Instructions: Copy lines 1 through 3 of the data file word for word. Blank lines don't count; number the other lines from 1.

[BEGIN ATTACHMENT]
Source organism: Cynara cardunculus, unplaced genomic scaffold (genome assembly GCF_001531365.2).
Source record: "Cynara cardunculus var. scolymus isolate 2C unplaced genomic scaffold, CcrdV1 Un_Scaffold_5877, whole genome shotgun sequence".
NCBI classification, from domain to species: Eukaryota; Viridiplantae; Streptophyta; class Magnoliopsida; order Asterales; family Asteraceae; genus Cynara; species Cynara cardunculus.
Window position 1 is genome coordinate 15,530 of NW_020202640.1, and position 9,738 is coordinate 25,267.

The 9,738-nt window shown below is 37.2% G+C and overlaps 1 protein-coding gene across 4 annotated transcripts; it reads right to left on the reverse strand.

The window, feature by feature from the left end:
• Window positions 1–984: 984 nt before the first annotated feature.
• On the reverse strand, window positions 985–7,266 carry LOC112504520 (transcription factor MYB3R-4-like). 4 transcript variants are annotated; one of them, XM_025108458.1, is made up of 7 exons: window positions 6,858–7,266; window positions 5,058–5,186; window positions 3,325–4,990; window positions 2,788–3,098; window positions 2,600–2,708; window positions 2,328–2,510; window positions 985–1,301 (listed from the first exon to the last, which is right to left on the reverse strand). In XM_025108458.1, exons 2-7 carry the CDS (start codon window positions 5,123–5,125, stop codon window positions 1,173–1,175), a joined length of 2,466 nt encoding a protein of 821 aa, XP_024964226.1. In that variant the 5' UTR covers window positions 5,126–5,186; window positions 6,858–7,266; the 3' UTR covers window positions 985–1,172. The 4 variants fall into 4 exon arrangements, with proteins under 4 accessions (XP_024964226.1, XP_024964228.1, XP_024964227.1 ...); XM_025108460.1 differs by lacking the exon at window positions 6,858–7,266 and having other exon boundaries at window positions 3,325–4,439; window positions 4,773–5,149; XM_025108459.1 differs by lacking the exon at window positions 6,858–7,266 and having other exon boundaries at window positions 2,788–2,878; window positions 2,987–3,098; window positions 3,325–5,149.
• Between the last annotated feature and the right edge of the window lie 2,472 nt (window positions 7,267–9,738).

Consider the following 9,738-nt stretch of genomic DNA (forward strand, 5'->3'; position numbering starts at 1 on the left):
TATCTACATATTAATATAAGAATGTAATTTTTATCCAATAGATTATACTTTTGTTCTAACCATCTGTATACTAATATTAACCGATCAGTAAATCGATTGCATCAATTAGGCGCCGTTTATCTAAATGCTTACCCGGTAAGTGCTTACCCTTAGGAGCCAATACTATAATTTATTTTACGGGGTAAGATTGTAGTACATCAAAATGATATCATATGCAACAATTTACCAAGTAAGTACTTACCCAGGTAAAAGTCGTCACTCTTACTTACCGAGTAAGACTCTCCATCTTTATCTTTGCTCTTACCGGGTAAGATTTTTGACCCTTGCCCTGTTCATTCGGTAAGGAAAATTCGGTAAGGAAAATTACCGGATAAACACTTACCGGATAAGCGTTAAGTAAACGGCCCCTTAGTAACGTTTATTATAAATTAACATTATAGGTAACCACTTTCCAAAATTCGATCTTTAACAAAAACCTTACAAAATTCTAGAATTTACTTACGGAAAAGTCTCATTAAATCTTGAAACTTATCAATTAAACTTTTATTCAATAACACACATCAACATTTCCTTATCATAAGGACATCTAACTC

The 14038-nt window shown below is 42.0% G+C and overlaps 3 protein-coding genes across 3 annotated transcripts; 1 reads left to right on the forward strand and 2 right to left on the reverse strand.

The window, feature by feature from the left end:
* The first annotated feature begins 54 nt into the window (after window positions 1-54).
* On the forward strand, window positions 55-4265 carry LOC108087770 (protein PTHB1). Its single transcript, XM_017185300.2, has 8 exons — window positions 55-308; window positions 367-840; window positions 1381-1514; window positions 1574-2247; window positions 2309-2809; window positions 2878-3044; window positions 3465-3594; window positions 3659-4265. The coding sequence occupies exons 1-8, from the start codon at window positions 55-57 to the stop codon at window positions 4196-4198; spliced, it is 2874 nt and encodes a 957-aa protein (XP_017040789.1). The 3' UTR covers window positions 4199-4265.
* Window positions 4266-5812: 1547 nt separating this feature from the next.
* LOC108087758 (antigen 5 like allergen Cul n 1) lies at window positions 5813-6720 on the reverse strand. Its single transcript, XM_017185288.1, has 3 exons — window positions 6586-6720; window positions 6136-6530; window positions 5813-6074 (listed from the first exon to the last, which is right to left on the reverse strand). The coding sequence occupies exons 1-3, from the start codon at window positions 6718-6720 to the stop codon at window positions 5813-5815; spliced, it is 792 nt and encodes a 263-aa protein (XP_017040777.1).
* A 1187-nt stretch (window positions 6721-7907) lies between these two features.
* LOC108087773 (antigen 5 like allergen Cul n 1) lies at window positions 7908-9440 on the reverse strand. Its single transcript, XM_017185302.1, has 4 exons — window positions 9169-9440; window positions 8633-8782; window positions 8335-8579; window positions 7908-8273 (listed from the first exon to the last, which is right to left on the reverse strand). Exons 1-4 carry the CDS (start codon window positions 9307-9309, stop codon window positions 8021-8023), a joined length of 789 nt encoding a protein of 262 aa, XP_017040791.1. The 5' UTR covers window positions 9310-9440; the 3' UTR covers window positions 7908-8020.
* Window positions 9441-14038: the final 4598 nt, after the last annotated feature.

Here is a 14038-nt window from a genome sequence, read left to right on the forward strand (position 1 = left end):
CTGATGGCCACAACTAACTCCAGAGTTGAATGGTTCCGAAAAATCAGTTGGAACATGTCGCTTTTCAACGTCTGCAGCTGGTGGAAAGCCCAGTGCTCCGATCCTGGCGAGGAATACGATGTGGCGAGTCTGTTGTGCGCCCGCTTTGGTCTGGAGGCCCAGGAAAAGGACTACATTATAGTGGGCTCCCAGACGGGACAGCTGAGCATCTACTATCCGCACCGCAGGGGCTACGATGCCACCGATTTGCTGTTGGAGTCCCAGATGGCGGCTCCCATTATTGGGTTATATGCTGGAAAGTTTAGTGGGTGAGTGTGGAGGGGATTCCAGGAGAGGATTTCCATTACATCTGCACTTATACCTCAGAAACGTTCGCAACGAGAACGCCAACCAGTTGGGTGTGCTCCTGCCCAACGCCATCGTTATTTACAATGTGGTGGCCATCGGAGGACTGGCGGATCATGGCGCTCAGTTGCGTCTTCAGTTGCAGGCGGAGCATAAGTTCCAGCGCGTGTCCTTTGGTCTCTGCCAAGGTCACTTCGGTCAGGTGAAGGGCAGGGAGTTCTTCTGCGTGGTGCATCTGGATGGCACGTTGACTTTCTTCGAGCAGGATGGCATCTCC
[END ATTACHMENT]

Source organism: Cynara cardunculus, unplaced genomic scaffold (genome assembly GCF_001531365.2).
Source record: "Cynara cardunculus var. scolymus isolate 2C unplaced genomic scaffold, CcrdV1 Un_Scaffold_5877, whole genome shotgun sequence".
NCBI classification, from domain to species: Eukaryota; Viridiplantae; Streptophyta; class Magnoliopsida; order Asterales; family Asteraceae; genus Cynara; species Cynara cardunculus.